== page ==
Domestic Violence Crimes and Gun Rights in Rhode Island
Fight your domestic violence charge with a Rhode Island domestic violence lawyer and protect your gun rights!
We know that domestic violence crimes can have serious repercussions on your family life, your employment, and even your right to possess and own firearms. Domestic violence charges require the legal skill and expertise of dedicated Rhode Island domestic violence attorneys. Our lawyers understand there are always two sides to every story, which is why we take the time to listen to yours and build your individual defense.
Arrested for domestic violence? Worried about the impact this could have on your right to legally own a firearm? Call us today at (401) 245-5100.
Rhode Island Firearms Act
Consistent with the Federal government and many other states, in Rhode Island, individuals have historically been prohibited from owning and possessing firearms if they had been convicted of a crime of violence or a felony offense. However, in 2017, the Rhode Island General Assembly overhauled the Rhode Island Firearms Act and stripped individuals of their gun rights after a plea or conviction to misdemeanor domestic violence crimes.
If you have been charged with a misdemeanor domestic violence crime in Rhode Island and are a gun owner, you should consider hiring an attorney to fight these charges so that you may preserve your gun rights.
What is a “firearm” in Rhode Island?
Under Rhode Island General Laws § 11-47-5 a “firearm” includes:
- a machine gun
- a pistol
- a rifle
- an air rifle
- an air pistol
- a “blank gun”
- a “BB gun”
- any instrument from which steel or metal projectiles are propelled, or which may readily be converted to expel a projectile
- the frame or receiver of a weapon
Misdemeanor Domestic Violence Charges and Gun Rights
Under Rhode Island General Laws § 11-47-5 and § 12-29-5, no person shall purchase, own, carry, transport, or have in his or her possession any firearm if that person has, in Rhode Island or elsewhere, entered a plea of nolo contendere to or been convicted of the following misdemeanor domestic violence offenses:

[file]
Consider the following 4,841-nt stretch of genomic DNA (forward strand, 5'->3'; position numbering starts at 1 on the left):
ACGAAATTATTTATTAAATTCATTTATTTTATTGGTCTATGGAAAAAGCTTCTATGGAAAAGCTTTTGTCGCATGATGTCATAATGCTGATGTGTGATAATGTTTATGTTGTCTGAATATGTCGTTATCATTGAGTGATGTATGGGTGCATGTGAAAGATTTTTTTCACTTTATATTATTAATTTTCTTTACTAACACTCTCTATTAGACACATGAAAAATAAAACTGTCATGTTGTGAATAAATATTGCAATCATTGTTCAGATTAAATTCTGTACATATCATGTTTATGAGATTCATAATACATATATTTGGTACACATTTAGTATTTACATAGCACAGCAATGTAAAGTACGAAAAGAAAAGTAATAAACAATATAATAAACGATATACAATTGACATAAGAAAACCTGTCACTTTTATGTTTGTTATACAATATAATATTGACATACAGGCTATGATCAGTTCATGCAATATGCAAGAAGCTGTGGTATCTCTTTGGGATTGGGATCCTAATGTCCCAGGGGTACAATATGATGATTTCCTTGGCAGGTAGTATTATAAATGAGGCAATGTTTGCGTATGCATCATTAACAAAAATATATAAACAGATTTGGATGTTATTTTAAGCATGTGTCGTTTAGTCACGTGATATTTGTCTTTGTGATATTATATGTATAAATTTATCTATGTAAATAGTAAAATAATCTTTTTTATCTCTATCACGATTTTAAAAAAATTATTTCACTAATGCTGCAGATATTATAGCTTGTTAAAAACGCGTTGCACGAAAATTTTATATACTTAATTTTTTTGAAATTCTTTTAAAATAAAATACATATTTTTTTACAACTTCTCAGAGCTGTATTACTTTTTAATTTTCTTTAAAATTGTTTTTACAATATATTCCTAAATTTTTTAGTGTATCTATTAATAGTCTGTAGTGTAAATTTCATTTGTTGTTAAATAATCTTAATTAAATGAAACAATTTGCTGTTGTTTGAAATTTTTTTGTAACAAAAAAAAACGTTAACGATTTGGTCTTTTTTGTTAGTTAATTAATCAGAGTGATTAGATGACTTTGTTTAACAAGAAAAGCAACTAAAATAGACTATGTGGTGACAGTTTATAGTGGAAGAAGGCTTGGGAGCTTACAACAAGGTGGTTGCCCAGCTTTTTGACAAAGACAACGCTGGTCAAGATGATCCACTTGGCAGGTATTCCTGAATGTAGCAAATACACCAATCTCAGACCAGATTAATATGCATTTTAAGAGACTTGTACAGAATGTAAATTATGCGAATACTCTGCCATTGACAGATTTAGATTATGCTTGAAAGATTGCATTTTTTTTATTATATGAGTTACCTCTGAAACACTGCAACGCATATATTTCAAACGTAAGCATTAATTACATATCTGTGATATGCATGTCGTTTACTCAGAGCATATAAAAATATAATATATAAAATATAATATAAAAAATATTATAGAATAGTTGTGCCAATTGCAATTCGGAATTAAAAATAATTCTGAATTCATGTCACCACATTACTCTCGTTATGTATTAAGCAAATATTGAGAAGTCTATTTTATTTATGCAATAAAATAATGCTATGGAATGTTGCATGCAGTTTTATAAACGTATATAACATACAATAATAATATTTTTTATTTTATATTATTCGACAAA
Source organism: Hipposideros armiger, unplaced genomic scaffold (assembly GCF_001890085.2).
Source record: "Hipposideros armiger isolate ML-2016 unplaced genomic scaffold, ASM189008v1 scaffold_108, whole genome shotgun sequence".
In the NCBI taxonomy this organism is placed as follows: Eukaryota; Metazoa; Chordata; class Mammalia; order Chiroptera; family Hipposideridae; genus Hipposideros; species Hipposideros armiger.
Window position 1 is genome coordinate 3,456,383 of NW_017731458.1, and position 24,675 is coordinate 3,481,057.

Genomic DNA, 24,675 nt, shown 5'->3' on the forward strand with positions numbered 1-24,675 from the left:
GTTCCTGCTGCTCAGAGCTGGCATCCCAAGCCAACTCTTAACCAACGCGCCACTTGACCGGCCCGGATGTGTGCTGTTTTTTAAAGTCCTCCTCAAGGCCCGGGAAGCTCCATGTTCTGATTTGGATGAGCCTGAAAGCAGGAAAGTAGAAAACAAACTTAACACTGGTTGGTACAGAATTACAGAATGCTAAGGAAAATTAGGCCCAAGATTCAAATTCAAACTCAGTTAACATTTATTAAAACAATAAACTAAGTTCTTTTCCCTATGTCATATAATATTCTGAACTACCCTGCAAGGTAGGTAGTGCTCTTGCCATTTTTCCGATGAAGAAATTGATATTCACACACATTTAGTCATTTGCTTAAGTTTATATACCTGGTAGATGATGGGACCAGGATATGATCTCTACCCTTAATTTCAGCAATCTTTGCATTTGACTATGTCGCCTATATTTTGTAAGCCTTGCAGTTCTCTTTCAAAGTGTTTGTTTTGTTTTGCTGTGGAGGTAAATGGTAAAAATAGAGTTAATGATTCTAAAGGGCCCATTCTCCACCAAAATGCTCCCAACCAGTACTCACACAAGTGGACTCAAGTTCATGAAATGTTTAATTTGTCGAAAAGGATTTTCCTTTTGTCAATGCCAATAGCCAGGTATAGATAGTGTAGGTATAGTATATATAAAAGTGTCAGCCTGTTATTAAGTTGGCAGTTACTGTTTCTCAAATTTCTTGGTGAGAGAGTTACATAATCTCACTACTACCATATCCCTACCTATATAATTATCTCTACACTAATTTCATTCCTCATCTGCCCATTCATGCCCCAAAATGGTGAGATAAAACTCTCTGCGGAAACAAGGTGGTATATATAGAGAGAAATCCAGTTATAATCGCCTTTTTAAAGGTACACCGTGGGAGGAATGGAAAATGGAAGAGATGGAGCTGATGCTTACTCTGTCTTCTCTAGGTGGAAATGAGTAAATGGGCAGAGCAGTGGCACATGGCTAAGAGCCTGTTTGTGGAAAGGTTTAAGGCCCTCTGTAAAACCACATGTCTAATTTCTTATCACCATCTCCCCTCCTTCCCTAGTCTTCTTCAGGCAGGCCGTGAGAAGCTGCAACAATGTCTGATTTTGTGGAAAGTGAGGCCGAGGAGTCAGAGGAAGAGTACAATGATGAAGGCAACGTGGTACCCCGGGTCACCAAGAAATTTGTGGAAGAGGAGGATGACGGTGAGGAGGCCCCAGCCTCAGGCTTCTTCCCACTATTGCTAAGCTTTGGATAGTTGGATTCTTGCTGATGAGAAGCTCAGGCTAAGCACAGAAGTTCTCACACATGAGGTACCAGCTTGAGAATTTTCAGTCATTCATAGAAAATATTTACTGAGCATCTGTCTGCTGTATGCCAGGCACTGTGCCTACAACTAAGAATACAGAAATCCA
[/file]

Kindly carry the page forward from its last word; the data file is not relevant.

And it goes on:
Additionally, those who enter a plea of nolo contendere or are convicted or domestic disorderly conduct will also lose their gun rights if the offense involved the use or attempted use of force or the threatened use of a dangerous weapon.
Surrender of Firearms After Misdemeanor Domestic Violence Offenses
Those individuals who are prohibited from possessing, purchasing, owning, carrying, transporting a firearm due to a plea or conviction for a misdemeanor domestic violence charge will be required to surrender all firearms that they own within twenty-four (24 hours) of the plea or conviction. Surrender may be made to the Rhode Island State Police, local police department, or a licensed gun dealer.
Within forty-eight (48) hours the individual must also file a copy of proof of surrender with the court. The State or local police or gun dealer will issue a proof of surrender to the person surrendering the firearm. The proof of surrender must include the name of the person, the date of surrender, and the serial number, manufacturer, and model of all surrendered firearms.
Along with the proof of surrender, the individual must also attest either:
- That all firearms owned by the person or in the person’s possession at the time of plea or conviction have been surrendered or
- That the person owned no firearms and had no firearms in their possession
How to Restore Gun Rights After a Domestic Violence Charge
Those individuals whose gun rights were affected after a misdemeanor domestic violence charge may file a motion in the District Court in order to petition to have the firearm prohibition lifted. When they are eligible to do so will depend on their sentence. An individual may file said motion if:
- They have been sentenced to a one-year filing and the filing is complete
- They have been sentenced to a one-year probation sentence and have completed the probationary period
- The sentence was not a filing or one year probation sentence (such as a suspended sentence or jail sentence), the individual will need to wait five (5) years from the date of the completion of his or her sentence.
- However, if during that five (5)-year period, the person enters a plea or is convicted of a new misdemeanor domestic violence offense, then they will not be eligible to file this motion until they have waited an additional six (6) years
- The charge has been expunged
At the hearing on the motion, the court is only permitted to consider:
- Whether the required amount of time to retrieve the firearms has expired and
- That no other legal prohibition exists to prevent the individual from retrieving his or her firearms
If the court grants an individual’s motion, the court must issue a written notice or order stating that the person is no longer prohibited from purchasing, owning, carrying, transporting, or having in his or her possession any firearm. That notice or order should then be provided to the facility storing the firearms that were surrendered. At such time, they will be required to return the surrendered firearms.
Penalties for Gun Crimes After a Domestic Violence Conviction
Anyone who possesses, purchases, owns, carries, or transports a firearm after a domestic violence conviction will be sentenced to mandatory jail time for not less than two (2) year nor more than ten (10) years.
Contact Our Knowledgeable Team Today
Our Rhode Island domestic violence defense attorneys are skilled and experienced defense lawyers who are ready to fight for you. With your reputation, family, career, and gun rights on the line, do not hesitate. Get our lawyers working for you today! Call 401-245-5100.
Don’t wait any longer to tell us about your charges in a free case evaluation.